Cyberwar for Me but Not for Thee

In my last column, I wrote about how the U.S. has pivoted to Asia (the administration prefers the term “rebalanced”) because of the concern of a rising China. In addition to China’s growing military capabilities [.pdf] — such as modernizing its nuclear forces (including a development of a road mobile intercontinental ballistic missile capable of … Continue reading “Cyberwar for Me but Not for Thee”

Stick a Fork in al-Qaeda

A year after Osama bin Laden was killed by U.S. Navy SEALs, letters written by al-Qaeda’s former leader paint a picture of an organization that was a shadow of its former self — certainly not the terrorist group with global reach that was able to attack America on Sept. 11, 2001. Addressing the nation after … Continue reading “Stick a Fork in al-Qaeda”

Coming to a Neighborhood Near You

I assume most, if not all, readers of Antiwar.com are familiar with drones, aka unmanned aerial vehicles or UAVs. I’ve written previously about drones in two Antiwar.com columns: “Memo to Rep. Ron Paul” and “Commuting to War.” Armed drones have become the weapon of choice for the Obama administration to go after would-be terrorists in … Continue reading “Coming to a Neighborhood Near You”

Another Reason Not to Go to War So Often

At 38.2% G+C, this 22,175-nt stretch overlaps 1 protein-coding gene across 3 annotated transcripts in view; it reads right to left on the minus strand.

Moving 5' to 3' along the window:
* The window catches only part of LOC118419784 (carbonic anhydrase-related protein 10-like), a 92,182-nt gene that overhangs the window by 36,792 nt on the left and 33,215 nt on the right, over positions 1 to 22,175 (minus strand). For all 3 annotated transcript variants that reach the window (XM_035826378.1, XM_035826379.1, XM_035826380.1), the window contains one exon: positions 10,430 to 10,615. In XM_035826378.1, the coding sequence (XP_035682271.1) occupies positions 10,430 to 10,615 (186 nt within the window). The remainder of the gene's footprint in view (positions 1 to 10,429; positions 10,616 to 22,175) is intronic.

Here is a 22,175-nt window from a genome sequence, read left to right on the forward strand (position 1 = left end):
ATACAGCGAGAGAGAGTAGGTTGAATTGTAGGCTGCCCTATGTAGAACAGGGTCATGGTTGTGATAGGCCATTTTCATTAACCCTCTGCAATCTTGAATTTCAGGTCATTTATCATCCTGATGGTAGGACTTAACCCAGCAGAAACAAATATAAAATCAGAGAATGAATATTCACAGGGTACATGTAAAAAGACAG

By now, everyone has either seen or knows about the video of U.S. Marines urinating on the corpses of dead Taliban fighters. Secretary of Defense Leon Panetta said that “the conduct depicted in the footage is utterly deplorable.” According to Secretary of State Hillary Clinton, the actions of the Marines in the video are “absolutely … Continue reading “Another Reason Not to Go to War So Often”

The Myth of Military Budget Cuts

Last week, President Obama unveiled what is being touted as a new defense strategy intended to drive reductions in the defense budget (the first time a president held a press conference at the Pentagon). According to the president: As I made clear in Australia, we will be strengthening our presence in the Asia Pacific, and … Continue reading “The Myth of Military Budget Cuts”

Doomsday Defense Cuts?

The debt deal struck by Congress and the president to raise the debt ceiling calls for immediately enacting “10-year discretionary spending caps generating nearly $1 trillion in deficit reduction; balanced between defense and non-defense spending.” Furthermore, a bipartisan “super committee” is created and “tasked with identifying an additional $1.5 trillion in deficit reduction, including from … Continue reading “Doomsday Defense Cuts?”